Paramount // 2008 // 222 Minutes // Not Rated
Reviewed by Judge Victor Valdivia (Retired) // August 14th, 2008
Discover the truth behind their extraordinary legacy.
That's not an idle boast. African American Lives 2 is one of the most remarkable documentaries ever made, a truly powerful mixture of historical analysis and skilled filmmaking. This is the sort of educational television that networks should make more of.
The premise of the African American Lives series (this disc compiles the series' second season) is to use historical research, scientific analysis, and interviews to trace the ancestry of various African Americans. Included are actors Morgan Freeman (The Dark Knight) and Don Cheadle (Hotel Rwanda), comic Chris Rock (Dogma), singer Tina Turner, writer Maya Angelou, athlete Jackie Joyner Kersee, radio host Tom Joyner, Ebony and Jet publisher Linda Johnston Rice, and academics Peter Gomes, Kathleen Henderson, and Bliss Broyard. Here are the four episodes on this disc:
"The Road Home"
Tracing the participants' ancestors to the beginning of the 20th century.
"A Way Out of No Way"
Tracing the participants' ancestors from the late 1800's to the beginnings of the Civil War.
"We Come From People"
Tracing the participants' ancestors from the antebellum South to the earliest Colonial days.
"The Past is Another Country"
Tracing the participants' ancestors all the way back to their origins in Africa.
Don't be put off by the thought of turgid analysis or cheesy reenactments. African American Lives 2 is rarely less than enthralling. The show's host, Harvard historian Henry Louis Gates, is an engaging and intelligent personality who doesn't just help the show's participants with their genealogies, but also traces his own as well. In the process, both he and the participants learn some surprising things about their ancestors. Some were wealthy state legislators, Civil War veterans, or even prominent land owners. Others were convicted and executed for murders they may not have committed. The thorny issue of slavery is never as easy to understand as it's usually depicted. Some slaves ran as far away as possible and changed their names. Others stayed with their masters long after emancipation, even in committed long-term relationships that resulted in children. It's not possible, of course, to know now why some people made the decisions they did, but the show explains how the effects of those decisions are still being felt today.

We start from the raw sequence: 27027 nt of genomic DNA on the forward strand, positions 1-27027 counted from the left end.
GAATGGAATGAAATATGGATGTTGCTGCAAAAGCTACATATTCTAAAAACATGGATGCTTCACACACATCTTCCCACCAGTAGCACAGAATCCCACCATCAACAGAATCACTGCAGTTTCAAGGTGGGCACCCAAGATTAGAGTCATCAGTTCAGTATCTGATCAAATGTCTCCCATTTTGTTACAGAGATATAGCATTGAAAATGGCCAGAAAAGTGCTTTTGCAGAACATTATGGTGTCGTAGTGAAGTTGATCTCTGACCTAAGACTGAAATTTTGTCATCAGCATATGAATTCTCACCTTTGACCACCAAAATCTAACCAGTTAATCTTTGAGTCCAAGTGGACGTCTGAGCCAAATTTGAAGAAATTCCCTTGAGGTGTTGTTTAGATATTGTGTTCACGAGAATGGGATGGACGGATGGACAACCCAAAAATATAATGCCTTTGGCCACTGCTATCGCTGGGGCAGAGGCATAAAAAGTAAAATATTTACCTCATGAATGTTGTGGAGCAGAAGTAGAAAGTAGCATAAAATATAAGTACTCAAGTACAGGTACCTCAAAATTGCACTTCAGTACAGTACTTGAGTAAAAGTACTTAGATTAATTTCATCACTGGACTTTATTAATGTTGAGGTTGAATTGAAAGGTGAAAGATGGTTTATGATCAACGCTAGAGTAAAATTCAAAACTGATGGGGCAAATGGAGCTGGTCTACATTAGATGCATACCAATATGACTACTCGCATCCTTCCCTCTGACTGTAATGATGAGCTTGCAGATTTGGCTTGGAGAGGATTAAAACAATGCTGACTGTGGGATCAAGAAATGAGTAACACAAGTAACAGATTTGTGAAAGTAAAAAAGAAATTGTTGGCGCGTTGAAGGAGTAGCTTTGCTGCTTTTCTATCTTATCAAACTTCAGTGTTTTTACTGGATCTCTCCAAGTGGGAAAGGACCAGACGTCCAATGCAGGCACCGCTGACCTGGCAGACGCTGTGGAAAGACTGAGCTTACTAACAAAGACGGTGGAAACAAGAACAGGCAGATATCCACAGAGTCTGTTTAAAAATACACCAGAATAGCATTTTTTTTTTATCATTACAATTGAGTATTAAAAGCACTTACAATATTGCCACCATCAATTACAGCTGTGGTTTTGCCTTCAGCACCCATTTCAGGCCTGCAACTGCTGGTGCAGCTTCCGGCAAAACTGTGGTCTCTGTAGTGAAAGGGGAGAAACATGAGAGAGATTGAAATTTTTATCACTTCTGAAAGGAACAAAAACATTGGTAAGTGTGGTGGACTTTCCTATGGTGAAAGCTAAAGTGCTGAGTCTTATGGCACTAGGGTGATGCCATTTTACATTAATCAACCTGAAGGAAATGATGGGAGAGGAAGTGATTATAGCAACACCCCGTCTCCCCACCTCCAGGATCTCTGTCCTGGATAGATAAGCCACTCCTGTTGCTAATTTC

What's extraordinary about these revelations is that they are not being depicted with flashbacks or actors. Instead, a simple look at historical records can be surprisingly informative. It's possible to see the depictions on a show like Roots and get an emotional connection to what the past was like, but there's also something jaw-dropping about seeing an old hand-scrawled document that dispassionately but clearly states a life-altering fact: the birth of a "mulatto" child, the death of a slave on a cargo ship, the sale of a young eight year old boy to one family and his mother to another. Thanks to the storytelling skills of Gates and the show's producers, these documents and relics wind up being far more evocative of the past than any reenactment could have been.
There are even some fascinating historical revelations that are not widely known. One participant's ancestors, for instance, were held as slaves not by white landowners but by an Indian tribe. Indian tribes were allowed to own, buy, and sell slaves just as if they were plantation owners, and because the tribes were independent nations, they were not subject to the Emancipation Proclamation. Consequently, many slaves held by Indian tribes were not freed even after the end of the Civil War. This is the sort of fascinating historical revelation that African American Lives 2 is full of. By the last episode, where Gates explains how the marvels of modern DNA testing can reveal almost what exact African tribes many of the participants are descended from, the show emerges as one of the best examples of how great educational television can be.
The 16:9 anamorphic transfer is pristine. Curiously, the disc has an option for a Dolby Digital 5.1 Surround mix, but the surrounds are almost entirely unused, even for music or ambient sound effects. There are no extras, but the episodes themselves are so thorough that it's hard to imagine if any more are really needed. African American Lives 2 is one of the most fascinating nonfiction DVDs available and anyone curious about history, even viewers who are not African American themselves, should seek it out.
Review content copyright © 2008 Victor Valdivia; Site layout and review format copyright © 1998 - 2014 HipClick Designs LLC
Scales of Justice
* 1.85:1 Anamorphic
* Dolby Digital 5.1 Surround (English)
Running Time: 222 Minutes
Release Year: 2008
MPAA Rating: Not Rated
* Official Site